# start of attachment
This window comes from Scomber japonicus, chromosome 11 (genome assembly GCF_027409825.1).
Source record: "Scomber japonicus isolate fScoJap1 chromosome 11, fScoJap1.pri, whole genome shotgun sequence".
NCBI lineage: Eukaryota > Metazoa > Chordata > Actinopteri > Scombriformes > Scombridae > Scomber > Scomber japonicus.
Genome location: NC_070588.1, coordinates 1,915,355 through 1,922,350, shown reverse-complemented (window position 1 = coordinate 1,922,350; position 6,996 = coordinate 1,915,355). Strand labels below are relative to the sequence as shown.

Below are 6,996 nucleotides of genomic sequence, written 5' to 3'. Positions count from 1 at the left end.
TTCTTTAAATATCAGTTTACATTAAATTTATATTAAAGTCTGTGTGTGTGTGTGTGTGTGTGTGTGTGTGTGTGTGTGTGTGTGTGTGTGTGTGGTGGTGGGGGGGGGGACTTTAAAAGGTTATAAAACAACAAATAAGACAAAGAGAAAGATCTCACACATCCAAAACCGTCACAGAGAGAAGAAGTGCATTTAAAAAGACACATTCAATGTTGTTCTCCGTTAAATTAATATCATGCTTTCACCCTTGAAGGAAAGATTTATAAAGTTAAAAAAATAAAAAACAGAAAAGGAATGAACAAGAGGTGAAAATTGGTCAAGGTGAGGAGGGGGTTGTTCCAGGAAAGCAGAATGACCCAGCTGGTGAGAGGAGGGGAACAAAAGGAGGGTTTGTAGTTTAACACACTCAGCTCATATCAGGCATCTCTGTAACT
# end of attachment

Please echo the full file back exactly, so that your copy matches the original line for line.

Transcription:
This window comes from Scomber japonicus, chromosome 11 (genome assembly GCF_027409825.1).
Source record: "Scomber japonicus isolate fScoJap1 chromosome 11, fScoJap1.pri, whole genome shotgun sequence".
NCBI lineage: Eukaryota > Metazoa > Chordata > Actinopteri > Scombriformes > Scombridae > Scomber > Scomber japonicus.
Genome location: NC_070588.1, coordinates 1,915,355 through 1,922,350, shown reverse-complemented (window position 1 = coordinate 1,922,350; position 6,996 = coordinate 1,915,355). Strand labels below are relative to the sequence as shown.

Below are 6,996 nucleotides of genomic sequence, written 5' to 3'. Positions count from 1 at the left end.
TTCTTTAAATATCAGTTTACATTAAATTTATATTAAAGTCTGTGTGTGTGTGTGTGTGTGTGTGTGTGTGTGTGTGTGTGTGTGTGTGTGTGTGGTGGTGGGGGGGGGGACTTTAAAAGGTTATAAAACAACAAATAAGACAAAGAGAAAGATCTCACACATCCAAAACCGTCACAGAGAGAAGAAGTGCATTTAAAAAGACACATTCAATGTTGTTCTCCGTTAAATTAATATCATGCTTTCACCCTTGAAGGAAAGATTTATAAAGTTAAAAAAATAAAAAACAGAAAAGGAATGAACAAGAGGTGAAAATTGGTCAAGGTGAGGAGGGGGTTGTTCCAGGAAAGCAGAATGACCCAGCTGGTGAGAGGAGGGGAACAAAAGGAGGGTTTGTAGTTTAACACACTCAGCTCATATCAGGCATCTCTGTAACT